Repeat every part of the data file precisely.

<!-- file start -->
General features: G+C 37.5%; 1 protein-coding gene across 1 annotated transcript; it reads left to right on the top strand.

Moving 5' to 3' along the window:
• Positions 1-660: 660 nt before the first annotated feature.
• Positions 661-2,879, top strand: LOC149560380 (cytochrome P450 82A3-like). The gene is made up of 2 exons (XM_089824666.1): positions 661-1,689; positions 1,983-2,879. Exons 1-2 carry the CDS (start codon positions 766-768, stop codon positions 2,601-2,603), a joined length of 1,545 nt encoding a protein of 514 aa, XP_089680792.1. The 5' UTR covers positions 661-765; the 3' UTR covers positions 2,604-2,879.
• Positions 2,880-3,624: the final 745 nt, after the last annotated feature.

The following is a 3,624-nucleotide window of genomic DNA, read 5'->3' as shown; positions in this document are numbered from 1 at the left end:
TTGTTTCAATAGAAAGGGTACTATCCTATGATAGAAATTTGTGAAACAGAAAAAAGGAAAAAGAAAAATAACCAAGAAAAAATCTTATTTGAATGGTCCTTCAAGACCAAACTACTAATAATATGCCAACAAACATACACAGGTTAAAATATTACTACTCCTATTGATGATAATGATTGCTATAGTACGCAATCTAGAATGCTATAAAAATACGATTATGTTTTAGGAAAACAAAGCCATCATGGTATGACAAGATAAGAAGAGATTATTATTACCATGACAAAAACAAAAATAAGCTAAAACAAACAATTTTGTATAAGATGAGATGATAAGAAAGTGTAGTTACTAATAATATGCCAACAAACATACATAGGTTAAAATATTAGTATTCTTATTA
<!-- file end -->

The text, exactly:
General features: G+C 37.5%; 1 protein-coding gene across 1 annotated transcript; it reads left to right on the top strand.

Moving 5' to 3' along the window:
• Positions 1-660: 660 nt before the first annotated feature.
• Positions 661-2,879, top strand: LOC149560380 (cytochrome P450 82A3-like). The gene is made up of 2 exons (XM_089824666.1): positions 661-1,689; positions 1,983-2,879. Exons 1-2 carry the CDS (start codon positions 766-768, stop codon positions 2,601-2,603), a joined length of 1,545 nt encoding a protein of 514 aa, XP_089680792.1. The 5' UTR covers positions 661-765; the 3' UTR covers positions 2,604-2,879.
• Positions 2,880-3,624: the final 745 nt, after the last annotated feature.

The following is a 3,624-nucleotide window of genomic DNA, read 5'->3' as shown; positions in this document are numbered from 1 at the left end:
TTGTTTCAATAGAAAGGGTACTATCCTATGATAGAAATTTGTGAAACAGAAAAAAGGAAAAAGAAAAATAACCAAGAAAAAATCTTATTTGAATGGTCCTTCAAGACCAAACTACTAATAATATGCCAACAAACATACACAGGTTAAAATATTACTACTCCTATTGATGATAATGATTGCTATAGTACGCAATCTAGAATGCTATAAAAATACGATTATGTTTTAGGAAAACAAAGCCATCATGGTATGACAAGATAAGAAGAGATTATTATTACCATGACAAAAACAAAAATAAGCTAAAACAAACAATTTTGTATAAGATGAGATGATAAGAAAGTGTAGTTACTAATAATATGCCAACAAACATACATAGGTTAAAATATTAGTATTCTTATTA